UT Gov Spencer Cox Takes Radical Position That Trans Kids Are Human And Adults Shouldn't Bash Them

UT Gov Spencer Cox Takes Radical Position That Trans Kids Are Human And Adults Shouldn't Bash Them
Photo Courtesy Office of the Governor

“We care about you. We love you. It’s going to be OK."

Because we've become inured to toxic levels of hatred and demagoguery, Utah Gov. Spencer Cox treating transgender kids like human beings is almost as jarring as the fact that he just vetoed his party's anti-trans athletic bill.

This year Texas sicced Child Protective Services on parents for "abusing" their kids with medically approved care, and states are racing to allow parents to sue schools for "harming" their cisgender kids by making them play peewee soccer next to trans kids. So it's actually shocking to see a politician say out loud that we are adults and it is our job to protect all children, not score cheap political points by kicking the most vulnerable ones.

Not to put too fine a point on it, but this is a cruel fucking country.

Gov. Cox detailed his reasons for vetoing HB11 in a long, moving letter in which he pointed out that the imaginary "problem" of transgender students participating in sports is dwarfed by the reality of high rates of suicidality in children who are stigmatized and marginalized, often by the very adults who are supposed to be taking care of them.

"I always try to err on the side of kindness, mercy and compassion," Cox said, while acknowledging the limits of his understanding of the science and psychology of transgenderism.

"I am learning so much from our transgender community. They are great kids who face enormous struggles. Here are the numbers that have most impacted my decision: 75,000, 4, 1, 86 and 56," he wrote, referring to the total number of high school students playing sports in Utah; the total number of trans kids in that group; the single transgender girl participating on a girls' team; the percentage of trans kids who have reported suicidality; and the percent who have actually attempted suicide.

Four kids and only one of them playing girls sports. That’s what all of this is about. Four kids who aren’t dominating or winning trophies or taking scholarships. Four kids who are just trying to find some friends and feel like they are a part of something. Four kids trying to get through each day. Rarely has so much fear and anger been directed at so few. I don’t understand what they are going through or why they feel the way they do. But I want them to live. And all the research shows that even a little acceptance and connection can reduce suicidality significantly. For that reason, as much as any other, I have taken this action in the hope that we can continue to work together and find a better way. If a veto override occurs, I hope we can work to find ways to show these four kids that we love them and they have a place in our state.

Cox is the second governor in two days to veto such a bill. But Indiana Gov. Eric Holcomb referred only to the threat of expensive litigation — he didn't say a single word about the responsibility of adults, particularly those in power, to care for all children in our community, much less point out the harm that state-sanctioned stigma does to trans kids in the name of "protecting" girls sports from an imagined takeover by boys "pretending" to be girls.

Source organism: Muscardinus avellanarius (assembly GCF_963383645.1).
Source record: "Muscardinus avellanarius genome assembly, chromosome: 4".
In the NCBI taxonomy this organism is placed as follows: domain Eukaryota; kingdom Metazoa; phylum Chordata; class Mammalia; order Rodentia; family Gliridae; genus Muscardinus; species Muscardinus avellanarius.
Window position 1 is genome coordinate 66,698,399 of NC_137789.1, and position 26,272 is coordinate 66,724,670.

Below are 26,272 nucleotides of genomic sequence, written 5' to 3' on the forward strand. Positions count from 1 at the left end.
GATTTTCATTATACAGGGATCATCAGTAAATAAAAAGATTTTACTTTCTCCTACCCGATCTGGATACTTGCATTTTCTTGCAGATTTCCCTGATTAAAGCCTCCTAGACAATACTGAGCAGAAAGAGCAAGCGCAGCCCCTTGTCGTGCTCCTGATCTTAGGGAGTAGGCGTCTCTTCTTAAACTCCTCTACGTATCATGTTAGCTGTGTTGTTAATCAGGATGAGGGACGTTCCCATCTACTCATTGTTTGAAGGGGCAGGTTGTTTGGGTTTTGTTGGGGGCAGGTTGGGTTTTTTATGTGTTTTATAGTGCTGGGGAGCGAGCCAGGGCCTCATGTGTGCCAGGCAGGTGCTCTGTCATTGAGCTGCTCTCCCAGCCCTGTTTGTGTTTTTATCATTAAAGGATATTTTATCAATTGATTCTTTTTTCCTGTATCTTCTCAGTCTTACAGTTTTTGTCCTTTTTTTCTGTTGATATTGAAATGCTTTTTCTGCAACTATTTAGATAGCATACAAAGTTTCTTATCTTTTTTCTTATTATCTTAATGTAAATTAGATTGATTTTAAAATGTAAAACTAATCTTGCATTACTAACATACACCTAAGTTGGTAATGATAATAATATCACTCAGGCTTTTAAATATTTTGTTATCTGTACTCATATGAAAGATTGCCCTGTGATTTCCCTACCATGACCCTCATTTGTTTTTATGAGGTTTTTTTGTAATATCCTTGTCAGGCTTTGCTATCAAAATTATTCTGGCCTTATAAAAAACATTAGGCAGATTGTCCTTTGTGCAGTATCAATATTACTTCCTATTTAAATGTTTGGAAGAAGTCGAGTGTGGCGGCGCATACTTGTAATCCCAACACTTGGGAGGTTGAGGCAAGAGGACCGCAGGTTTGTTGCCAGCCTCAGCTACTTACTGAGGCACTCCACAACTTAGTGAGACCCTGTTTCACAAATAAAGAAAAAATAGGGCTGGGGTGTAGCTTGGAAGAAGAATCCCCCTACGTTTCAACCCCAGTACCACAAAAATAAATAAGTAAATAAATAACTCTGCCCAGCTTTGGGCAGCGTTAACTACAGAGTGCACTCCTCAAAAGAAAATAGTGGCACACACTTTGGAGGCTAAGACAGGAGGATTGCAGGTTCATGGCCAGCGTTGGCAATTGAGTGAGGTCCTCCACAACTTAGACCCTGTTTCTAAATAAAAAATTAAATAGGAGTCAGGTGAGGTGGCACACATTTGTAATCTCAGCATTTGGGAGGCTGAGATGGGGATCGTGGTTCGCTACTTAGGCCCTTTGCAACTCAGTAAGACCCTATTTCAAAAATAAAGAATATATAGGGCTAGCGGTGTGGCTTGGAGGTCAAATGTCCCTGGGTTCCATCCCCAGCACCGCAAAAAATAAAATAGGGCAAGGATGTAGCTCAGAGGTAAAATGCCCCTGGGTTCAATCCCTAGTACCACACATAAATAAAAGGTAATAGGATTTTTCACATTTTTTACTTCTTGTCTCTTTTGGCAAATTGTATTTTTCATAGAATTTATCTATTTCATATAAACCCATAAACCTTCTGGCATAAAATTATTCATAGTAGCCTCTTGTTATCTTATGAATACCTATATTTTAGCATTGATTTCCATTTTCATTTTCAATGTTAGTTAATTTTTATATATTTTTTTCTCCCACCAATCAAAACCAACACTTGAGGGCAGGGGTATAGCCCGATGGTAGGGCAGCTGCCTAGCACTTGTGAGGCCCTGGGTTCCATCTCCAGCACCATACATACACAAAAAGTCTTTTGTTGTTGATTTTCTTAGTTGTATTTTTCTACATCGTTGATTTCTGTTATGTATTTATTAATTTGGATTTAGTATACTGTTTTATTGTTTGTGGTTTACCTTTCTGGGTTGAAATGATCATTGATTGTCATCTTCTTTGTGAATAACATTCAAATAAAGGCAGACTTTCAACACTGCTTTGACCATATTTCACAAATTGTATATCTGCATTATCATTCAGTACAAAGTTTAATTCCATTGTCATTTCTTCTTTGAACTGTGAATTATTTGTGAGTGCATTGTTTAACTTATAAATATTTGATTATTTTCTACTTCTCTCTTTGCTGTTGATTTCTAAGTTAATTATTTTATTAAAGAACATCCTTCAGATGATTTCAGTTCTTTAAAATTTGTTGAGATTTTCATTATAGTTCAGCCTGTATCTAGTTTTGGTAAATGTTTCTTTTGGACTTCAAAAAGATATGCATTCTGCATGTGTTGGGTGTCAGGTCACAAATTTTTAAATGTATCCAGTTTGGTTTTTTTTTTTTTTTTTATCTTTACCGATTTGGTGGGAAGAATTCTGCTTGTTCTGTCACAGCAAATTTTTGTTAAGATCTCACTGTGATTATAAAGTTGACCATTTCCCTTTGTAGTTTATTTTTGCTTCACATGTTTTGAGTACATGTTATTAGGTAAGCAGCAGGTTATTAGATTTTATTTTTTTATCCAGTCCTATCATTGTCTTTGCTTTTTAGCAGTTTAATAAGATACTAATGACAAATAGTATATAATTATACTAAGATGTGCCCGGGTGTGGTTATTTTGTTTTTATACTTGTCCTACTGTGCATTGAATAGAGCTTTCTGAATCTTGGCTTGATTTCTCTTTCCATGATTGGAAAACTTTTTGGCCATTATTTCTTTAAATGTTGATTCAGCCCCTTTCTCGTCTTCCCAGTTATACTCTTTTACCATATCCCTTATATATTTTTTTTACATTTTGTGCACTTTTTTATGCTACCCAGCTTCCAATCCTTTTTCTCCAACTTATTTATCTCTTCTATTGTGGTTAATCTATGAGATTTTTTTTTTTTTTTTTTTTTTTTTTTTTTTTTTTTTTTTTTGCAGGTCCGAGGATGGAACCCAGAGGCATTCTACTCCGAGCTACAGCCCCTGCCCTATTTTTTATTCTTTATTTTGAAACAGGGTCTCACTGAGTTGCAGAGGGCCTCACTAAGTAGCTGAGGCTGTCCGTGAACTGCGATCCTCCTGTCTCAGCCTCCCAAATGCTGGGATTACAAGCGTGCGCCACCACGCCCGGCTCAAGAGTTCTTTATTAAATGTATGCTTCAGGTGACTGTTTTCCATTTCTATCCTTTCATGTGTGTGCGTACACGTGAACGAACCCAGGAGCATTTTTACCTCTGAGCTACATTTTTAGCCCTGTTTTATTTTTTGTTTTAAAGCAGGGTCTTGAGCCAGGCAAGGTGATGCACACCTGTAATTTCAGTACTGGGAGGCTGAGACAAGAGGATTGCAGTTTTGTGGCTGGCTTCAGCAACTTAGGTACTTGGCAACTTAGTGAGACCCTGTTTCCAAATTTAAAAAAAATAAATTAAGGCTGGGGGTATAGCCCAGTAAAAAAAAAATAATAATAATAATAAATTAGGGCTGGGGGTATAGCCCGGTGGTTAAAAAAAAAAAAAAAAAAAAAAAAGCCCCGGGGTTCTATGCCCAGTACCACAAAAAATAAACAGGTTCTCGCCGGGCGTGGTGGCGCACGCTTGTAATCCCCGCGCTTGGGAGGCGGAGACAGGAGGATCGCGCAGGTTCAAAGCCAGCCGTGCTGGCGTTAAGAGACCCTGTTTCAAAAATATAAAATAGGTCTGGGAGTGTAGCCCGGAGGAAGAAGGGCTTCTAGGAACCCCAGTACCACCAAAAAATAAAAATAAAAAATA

In his letter, Cox also referred to the threat of litigation, which was exacerbated by the hasty, unconsidered manner of the bill's passage. Utah legislators had been negotiating for weeks to establish a commission of experts to adjudicate cases of transgender kids looking to join sports teams which match their gender identity, allowing them to "find a sense of connection and community," and only barring participation "in the rare circumstance of an outlier who could pose a safety threat or dominate a sport in a way that would eliminate competitive opportunities for biological females."

But at the eleventh hour, Republicans ditched the agreed framework, barring transgender girls from playing on girls' teams, and only establishing the commission if the ban is struck down by a court. But because indemnifying schools and the Utah High School Athletic Association (UHSAA) would have had a budgetary impact, they didn't do it. So now, as Cox points out, Republican legislators have invited parents to sue, virtually guaranteeing that UHSAA and several school districts will be bankrupted having to defend themselves, with the likely result that they wind up with the same commission everyone agreed to in the first place. But the state will have the added "benefit" of looking like a bunch of trans-bashing bigots along the way, at a moment when it's trying to attract tech companies to relocate to Utah.

Gov. Cox knows that Republicans are going to override his veto and is already vowing to call a special session so as to mitigate the chaos by indemnifying schools and UHSAA — which explicitly did not support this policy — for the lawsuits that the Republican legislature just wished upon them. And he knows that he'll be primaried from the right on this issue in 2024, but he did it anyway, because he knew it was important to send a message to trans kids that they are loved and they belong.

And as a parent of a girl who plays high school sports, I would also like to add that they are, and they do. It's going to be shit for a minute, but it will be okay.

[NYT / Cox Letter]

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Liz Dye

Liz Dye lives in Baltimore with her wonderful husband and a houseful of teenagers. When she isn't being mad about a thing on the internet, she's hiding in plain sight in the carpool line. She's the one wearing yoga pants glaring at her phone.


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